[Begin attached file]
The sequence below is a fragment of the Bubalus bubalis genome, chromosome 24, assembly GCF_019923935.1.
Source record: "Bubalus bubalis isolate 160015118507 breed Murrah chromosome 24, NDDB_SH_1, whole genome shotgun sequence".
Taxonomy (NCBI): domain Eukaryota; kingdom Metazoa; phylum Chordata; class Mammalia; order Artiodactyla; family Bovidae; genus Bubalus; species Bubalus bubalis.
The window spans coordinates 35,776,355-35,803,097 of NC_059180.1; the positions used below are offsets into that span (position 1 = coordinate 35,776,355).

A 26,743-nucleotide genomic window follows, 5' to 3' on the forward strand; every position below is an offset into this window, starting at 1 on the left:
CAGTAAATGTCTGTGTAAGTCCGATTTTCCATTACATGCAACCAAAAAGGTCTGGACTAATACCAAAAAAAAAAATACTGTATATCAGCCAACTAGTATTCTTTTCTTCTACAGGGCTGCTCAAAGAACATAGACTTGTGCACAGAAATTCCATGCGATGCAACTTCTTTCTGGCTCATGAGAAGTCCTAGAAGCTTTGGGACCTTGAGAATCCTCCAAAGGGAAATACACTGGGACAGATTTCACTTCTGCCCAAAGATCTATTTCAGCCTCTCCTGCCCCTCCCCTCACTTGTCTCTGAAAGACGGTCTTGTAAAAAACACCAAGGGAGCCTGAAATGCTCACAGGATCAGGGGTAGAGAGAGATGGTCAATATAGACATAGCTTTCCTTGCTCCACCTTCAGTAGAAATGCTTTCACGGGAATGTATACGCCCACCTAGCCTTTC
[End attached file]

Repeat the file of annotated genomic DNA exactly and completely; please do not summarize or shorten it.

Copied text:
The sequence below is a fragment of the Bubalus bubalis genome, chromosome 24, assembly GCF_019923935.1.
Source record: "Bubalus bubalis isolate 160015118507 breed Murrah chromosome 24, NDDB_SH_1, whole genome shotgun sequence".
Taxonomy (NCBI): domain Eukaryota; kingdom Metazoa; phylum Chordata; class Mammalia; order Artiodactyla; family Bovidae; genus Bubalus; species Bubalus bubalis.
The window spans coordinates 35,776,355-35,803,097 of NC_059180.1; the positions used below are offsets into that span (position 1 = coordinate 35,776,355).

A 26,743-nucleotide genomic window follows, 5' to 3' on the forward strand; every position below is an offset into this window, starting at 1 on the left:
CAGTAAATGTCTGTGTAAGTCCGATTTTCCATTACATGCAACCAAAAAGGTCTGGACTAATACCAAAAAAAAAAATACTGTATATCAGCCAACTAGTATTCTTTTCTTCTACAGGGCTGCTCAAAGAACATAGACTTGTGCACAGAAATTCCATGCGATGCAACTTCTTTCTGGCTCATGAGAAGTCCTAGAAGCTTTGGGACCTTGAGAATCCTCCAAAGGGAAATACACTGGGACAGATTTCACTTCTGCCCAAAGATCTATTTCAGCCTCTCCTGCCCCTCCCCTCACTTGTCTCTGAAAGACGGTCTTGTAAAAAACACCAAGGGAGCCTGAAATGCTCACAGGATCAGGGGTAGAGAGAGATGGTCAATATAGACATAGCTTTCCTTGCTCCACCTTCAGTAGAAATGCTTTCACGGGAATGTATACGCCCACCTAGCCTTTC